Pentek uses chassis and drives from Crystal Group to design rugged avionics data recorder
WASHINGTON, 17 Aug. 2011. Pentek Inc. in Upper Saddle River, N.J., is introducing the RTR 2746 real-time data recording and playback instrument for avionics in manned and unmanned aircraft, as well as for other aerospace and defense applications in operation in harsh environments. The multi-channel data recorder can digitize analog inputs as quickly as 200 megasamples per second per channel and stream data to mass storage at an aggregate rate of 1600 megabytes per second. Pentek unveiled the RTR 2746 this week at the Association for Unmanned Vehicle Systems International (AUVSI) Unmanned Systems North America trade show in Washington.
Pentek unveiled the RTR 2746 this week at the Association for Unmanned Vehicle Systems International (AUVSI) Unmanned Systems North America trade show in Washington.
The RTR 2746 provides real-time 16-bit data capture on several simultaneous channels using 200 MHz analog-to-digital converters and can play back recorded data through 1.25 GHz 16-bit digital-to-analog converters to reproduce the captured signal.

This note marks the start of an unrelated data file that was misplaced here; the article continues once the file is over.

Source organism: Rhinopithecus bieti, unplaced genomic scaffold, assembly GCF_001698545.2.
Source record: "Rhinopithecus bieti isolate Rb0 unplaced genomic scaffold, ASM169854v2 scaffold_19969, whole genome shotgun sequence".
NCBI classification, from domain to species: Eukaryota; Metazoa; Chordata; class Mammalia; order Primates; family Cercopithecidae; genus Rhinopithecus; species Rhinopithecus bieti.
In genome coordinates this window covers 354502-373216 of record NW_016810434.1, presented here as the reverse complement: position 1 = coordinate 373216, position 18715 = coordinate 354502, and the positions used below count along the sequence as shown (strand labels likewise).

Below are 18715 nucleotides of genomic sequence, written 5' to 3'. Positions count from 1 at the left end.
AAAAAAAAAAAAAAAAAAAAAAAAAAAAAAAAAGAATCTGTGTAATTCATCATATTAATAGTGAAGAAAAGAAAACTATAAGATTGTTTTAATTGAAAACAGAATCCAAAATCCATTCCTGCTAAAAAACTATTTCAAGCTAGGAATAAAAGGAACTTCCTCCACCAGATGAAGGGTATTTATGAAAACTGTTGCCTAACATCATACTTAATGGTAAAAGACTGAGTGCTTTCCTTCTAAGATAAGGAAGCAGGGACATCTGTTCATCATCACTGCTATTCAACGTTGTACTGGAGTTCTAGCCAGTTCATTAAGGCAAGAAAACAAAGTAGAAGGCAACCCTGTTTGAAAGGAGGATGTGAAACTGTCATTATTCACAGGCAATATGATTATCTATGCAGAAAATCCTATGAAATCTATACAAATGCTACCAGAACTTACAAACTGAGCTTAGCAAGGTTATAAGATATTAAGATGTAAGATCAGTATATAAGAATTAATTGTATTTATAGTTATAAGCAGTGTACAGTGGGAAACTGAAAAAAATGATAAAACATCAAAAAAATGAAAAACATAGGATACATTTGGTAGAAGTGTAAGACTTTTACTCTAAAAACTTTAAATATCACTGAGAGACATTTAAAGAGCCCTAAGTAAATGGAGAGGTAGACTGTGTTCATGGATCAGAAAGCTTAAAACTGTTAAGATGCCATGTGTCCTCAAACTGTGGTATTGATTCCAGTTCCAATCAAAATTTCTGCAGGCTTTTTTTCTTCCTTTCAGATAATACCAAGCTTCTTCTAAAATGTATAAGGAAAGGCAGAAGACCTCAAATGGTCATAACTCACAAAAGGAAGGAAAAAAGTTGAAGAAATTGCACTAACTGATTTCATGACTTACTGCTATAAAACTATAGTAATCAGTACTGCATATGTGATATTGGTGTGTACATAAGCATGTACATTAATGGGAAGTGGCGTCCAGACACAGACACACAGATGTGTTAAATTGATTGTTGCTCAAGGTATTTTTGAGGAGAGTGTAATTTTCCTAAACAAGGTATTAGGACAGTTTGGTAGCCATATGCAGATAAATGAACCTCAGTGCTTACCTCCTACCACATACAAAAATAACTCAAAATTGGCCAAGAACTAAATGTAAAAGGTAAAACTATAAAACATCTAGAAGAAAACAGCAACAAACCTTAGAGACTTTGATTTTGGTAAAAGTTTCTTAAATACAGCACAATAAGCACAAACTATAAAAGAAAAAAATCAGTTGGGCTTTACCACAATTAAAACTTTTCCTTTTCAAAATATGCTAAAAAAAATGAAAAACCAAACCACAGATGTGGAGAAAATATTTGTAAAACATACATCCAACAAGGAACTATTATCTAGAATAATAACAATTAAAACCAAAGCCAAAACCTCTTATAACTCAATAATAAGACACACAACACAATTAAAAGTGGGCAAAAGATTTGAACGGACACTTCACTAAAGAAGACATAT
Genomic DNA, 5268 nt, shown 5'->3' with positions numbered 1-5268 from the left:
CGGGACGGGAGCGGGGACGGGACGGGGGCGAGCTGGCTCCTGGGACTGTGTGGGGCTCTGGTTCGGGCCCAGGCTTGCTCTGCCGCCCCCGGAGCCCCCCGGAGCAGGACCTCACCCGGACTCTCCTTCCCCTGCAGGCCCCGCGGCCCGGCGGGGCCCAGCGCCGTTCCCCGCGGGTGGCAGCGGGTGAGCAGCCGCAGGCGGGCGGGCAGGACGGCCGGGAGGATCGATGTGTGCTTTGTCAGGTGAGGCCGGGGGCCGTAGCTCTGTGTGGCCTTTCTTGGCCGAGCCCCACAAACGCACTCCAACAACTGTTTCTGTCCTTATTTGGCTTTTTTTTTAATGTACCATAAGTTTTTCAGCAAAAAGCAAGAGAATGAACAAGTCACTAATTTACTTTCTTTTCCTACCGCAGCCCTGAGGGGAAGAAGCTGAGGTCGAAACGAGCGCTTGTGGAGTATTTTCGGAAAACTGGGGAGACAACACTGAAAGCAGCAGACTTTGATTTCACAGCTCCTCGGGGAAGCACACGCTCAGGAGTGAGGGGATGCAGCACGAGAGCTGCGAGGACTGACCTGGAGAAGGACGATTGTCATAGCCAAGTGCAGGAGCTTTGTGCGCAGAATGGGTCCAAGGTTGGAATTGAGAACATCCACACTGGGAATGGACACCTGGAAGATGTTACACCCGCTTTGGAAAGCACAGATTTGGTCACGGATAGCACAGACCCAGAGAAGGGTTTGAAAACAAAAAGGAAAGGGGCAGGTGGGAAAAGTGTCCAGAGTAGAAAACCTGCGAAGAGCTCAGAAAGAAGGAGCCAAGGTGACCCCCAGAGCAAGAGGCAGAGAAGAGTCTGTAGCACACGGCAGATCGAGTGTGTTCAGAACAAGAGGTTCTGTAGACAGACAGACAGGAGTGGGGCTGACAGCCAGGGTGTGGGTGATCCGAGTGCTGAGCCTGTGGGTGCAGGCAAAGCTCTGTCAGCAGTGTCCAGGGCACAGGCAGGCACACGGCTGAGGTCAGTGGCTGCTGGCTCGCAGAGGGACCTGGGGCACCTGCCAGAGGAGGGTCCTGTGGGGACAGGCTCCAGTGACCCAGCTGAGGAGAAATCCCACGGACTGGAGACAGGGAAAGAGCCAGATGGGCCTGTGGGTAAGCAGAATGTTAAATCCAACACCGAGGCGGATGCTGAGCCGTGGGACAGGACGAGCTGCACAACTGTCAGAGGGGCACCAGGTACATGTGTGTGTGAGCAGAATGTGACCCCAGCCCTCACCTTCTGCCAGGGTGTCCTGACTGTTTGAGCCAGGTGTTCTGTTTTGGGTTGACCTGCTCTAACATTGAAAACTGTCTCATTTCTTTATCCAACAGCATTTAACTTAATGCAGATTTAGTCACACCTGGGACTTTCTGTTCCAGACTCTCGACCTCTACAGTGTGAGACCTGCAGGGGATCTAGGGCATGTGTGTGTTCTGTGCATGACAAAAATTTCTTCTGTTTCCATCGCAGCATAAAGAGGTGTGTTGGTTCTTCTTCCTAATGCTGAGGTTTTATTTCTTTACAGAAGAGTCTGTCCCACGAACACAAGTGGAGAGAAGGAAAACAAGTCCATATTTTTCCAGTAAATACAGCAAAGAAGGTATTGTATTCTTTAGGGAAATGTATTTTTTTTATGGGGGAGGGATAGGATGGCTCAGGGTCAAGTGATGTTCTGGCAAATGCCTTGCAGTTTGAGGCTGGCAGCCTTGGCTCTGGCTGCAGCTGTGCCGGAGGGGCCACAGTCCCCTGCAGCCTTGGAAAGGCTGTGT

The RTR 2746 streams data at 1600 megabytes per second to or from as many as 48 solid-state drives in a RAID configuration, providing as much as 24 terabytes of storage. The solid state drives can support RAID levels 0, 1, 5, 6, 10 and 50. The NTFS data format enables users to remove drives and read data using Windows computers.
Based on Crystal Group's 4U server family chassis, the RTR 2746 operates in temperatures from -15 to 55 degrees Celsius, and can stretch to -40 to 71 C with solid-state drives and a high-temperature microprocessor. The aluminum chassis withstands the effects of vibration as strong as 4.43 gRMS 50-500 Hz, and operates at altitudes as high as 12,500 feet.
The chassis occupies a 4U, 24-inch deep space in a standard 19-inch rack and uses fans for cooling. SystemFlow software provides a graphical user interface and signal visualization and analysis tools. The RTR 2746 can be controlled remotely through a network connection.